Discography is an interventional diagnostic imaging test that uses imaging guidance (either X-ray or CT) to inject a contrast liquid, or dye, into the center of one or more spinal discs to help identify the source of back pain. The test is also used to help inform the treatment of abnormal sponge-like cushions located between the vertebrae of the spine, called intervertebral discs.
A discogram is typically done after conservative treatment, such as physical therapy or medication, over the course of four to six months has failed to alleviate back pain. The results of a discogram are usually reviewed alongside other tests and used to inform the creation of a comprehensive treatment plan.
Risks of Discography
If the physician uses a contrast material during the procedure, there is a minimal risk of allergic reaction. Though excessive scanning increases the risk of cancer, the benefits of an accurate diagnosis outweigh the risks.
The procedure is generally safe, but patients may experience the following complications:
How to Prepare
To ensure patients are good candidates for the procedure, they may need to undergo a blood test that analyzes kidney function and blood clotting.
It’s important to:
Inform the doctor of current medications and herbal supplements, and recent illnesses or other medical conditions.
Report any allergies, especially to local anesthetic, general anesthesia, or contrast materials.
Stop taking nonsteroidal anti-inflammatory drugs (NSAIDs), aspirin, and blood thinners before the procedure.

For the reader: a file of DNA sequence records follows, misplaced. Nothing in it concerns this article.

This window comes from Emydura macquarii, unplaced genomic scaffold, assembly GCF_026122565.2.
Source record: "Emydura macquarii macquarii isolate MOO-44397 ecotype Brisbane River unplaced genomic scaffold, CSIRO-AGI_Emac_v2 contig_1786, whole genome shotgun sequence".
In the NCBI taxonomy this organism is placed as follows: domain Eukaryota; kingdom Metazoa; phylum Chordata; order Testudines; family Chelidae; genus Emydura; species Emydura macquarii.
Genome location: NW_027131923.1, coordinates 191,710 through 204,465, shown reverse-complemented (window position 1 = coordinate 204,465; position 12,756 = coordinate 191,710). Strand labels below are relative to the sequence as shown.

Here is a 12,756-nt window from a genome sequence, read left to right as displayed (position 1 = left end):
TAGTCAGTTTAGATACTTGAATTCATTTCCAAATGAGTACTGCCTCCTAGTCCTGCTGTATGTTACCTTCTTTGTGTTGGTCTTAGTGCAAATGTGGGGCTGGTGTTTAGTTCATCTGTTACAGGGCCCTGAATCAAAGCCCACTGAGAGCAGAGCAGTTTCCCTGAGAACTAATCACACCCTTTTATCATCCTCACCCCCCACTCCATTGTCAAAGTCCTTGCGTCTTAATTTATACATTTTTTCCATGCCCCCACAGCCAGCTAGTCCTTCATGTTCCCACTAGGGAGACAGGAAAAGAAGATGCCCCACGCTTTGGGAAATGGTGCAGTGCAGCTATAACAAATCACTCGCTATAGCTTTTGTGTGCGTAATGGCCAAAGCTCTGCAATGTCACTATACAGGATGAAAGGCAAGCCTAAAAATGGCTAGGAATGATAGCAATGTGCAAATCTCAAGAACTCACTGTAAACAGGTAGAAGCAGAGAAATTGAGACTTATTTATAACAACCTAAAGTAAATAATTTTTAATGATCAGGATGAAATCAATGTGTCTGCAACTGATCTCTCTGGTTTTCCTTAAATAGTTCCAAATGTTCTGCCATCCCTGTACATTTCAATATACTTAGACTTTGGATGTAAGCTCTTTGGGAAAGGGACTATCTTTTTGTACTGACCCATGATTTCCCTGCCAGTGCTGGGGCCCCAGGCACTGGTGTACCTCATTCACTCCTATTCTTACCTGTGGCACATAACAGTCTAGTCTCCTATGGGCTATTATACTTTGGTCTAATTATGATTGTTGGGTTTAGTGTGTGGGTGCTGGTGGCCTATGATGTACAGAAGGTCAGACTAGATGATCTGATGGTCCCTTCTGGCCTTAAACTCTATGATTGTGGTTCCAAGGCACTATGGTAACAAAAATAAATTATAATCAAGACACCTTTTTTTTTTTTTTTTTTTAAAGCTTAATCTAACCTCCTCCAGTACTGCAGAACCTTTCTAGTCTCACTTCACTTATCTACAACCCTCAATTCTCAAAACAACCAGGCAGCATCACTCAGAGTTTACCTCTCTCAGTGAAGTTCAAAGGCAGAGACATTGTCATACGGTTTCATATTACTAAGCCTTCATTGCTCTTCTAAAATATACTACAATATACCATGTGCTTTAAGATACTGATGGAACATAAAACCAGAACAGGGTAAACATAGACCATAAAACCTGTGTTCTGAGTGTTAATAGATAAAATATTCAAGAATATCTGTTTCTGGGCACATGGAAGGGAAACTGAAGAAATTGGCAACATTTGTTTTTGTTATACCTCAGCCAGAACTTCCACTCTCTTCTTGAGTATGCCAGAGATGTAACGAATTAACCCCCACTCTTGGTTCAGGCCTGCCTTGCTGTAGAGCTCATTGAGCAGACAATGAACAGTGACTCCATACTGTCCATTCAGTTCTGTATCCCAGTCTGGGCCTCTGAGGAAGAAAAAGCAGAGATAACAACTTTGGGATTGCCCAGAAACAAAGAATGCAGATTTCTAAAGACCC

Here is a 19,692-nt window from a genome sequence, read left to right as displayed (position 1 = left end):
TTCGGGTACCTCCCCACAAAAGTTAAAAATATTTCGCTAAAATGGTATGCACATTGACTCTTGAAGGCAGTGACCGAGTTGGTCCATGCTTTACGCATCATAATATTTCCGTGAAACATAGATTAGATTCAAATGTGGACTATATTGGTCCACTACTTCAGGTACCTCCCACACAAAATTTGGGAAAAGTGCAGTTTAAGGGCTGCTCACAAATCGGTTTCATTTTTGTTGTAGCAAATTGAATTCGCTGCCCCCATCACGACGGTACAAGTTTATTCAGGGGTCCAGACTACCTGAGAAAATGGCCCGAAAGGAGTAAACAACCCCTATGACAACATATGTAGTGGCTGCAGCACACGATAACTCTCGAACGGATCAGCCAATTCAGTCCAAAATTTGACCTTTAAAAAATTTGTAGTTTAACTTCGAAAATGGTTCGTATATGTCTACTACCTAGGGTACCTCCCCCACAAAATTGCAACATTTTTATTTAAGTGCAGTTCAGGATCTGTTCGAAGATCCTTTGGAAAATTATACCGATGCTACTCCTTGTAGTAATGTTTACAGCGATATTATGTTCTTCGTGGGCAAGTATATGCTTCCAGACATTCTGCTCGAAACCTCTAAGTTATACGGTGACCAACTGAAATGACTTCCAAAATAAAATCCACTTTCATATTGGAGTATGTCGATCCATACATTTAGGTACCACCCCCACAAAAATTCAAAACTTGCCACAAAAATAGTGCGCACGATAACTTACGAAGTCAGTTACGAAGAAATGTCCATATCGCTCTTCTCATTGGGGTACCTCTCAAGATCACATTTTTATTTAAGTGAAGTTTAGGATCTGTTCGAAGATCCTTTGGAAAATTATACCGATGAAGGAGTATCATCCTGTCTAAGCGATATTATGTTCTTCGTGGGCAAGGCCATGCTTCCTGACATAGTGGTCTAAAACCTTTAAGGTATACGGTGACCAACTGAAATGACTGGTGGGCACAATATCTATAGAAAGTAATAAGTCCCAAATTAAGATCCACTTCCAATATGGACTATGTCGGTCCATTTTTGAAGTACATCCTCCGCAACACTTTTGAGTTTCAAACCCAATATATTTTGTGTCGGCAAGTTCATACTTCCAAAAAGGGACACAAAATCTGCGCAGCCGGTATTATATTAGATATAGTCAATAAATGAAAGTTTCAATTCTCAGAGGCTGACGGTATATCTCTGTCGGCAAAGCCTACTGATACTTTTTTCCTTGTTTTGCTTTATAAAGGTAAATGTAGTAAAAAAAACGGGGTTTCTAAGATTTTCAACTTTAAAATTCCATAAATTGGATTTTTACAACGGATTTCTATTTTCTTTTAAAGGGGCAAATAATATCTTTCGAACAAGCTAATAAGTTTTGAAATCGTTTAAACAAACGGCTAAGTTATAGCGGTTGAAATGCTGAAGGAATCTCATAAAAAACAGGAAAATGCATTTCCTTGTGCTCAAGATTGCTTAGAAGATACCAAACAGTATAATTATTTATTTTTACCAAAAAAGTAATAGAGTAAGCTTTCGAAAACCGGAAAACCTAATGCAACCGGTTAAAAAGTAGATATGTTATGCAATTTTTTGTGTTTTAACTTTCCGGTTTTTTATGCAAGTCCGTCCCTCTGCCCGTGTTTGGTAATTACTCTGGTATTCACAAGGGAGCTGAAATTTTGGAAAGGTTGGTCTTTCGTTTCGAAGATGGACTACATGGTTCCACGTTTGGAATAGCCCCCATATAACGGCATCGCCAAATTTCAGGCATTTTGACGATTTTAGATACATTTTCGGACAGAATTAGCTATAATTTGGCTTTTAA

Avoid eating or drinking anything after midnight before the procedure.
Plan to have someone drive the patient home after the procedure.
Women should tell their doctor and technologist if they are pregnant or suspect they may be pregnant. Exposing the fetus to radiation during the procedure could cause serious harm.
What to Expect During The Procedure
The patient will be positioned on their side on the examining table, and slightly rolled forward. Staff will place pillows to keep the patient comfortable and in position and insert an IV. The treatment area will then be cleaned, shaved, and covered with a surgical drape.
Next, the physician will numb the area with a local anesthetic and use fluoroscopy to insert a needle into the center of the disc being examined. Once the needle has been inserted, the physician will inject a contrast material and remove the needle.
Throughout the procedure, the patient will be asked to describe the location, distribution, and severity of their pain. The process will be repeated for additional discs, and the patient will not be told which disc is being injected to ensure the test’s objectivity.
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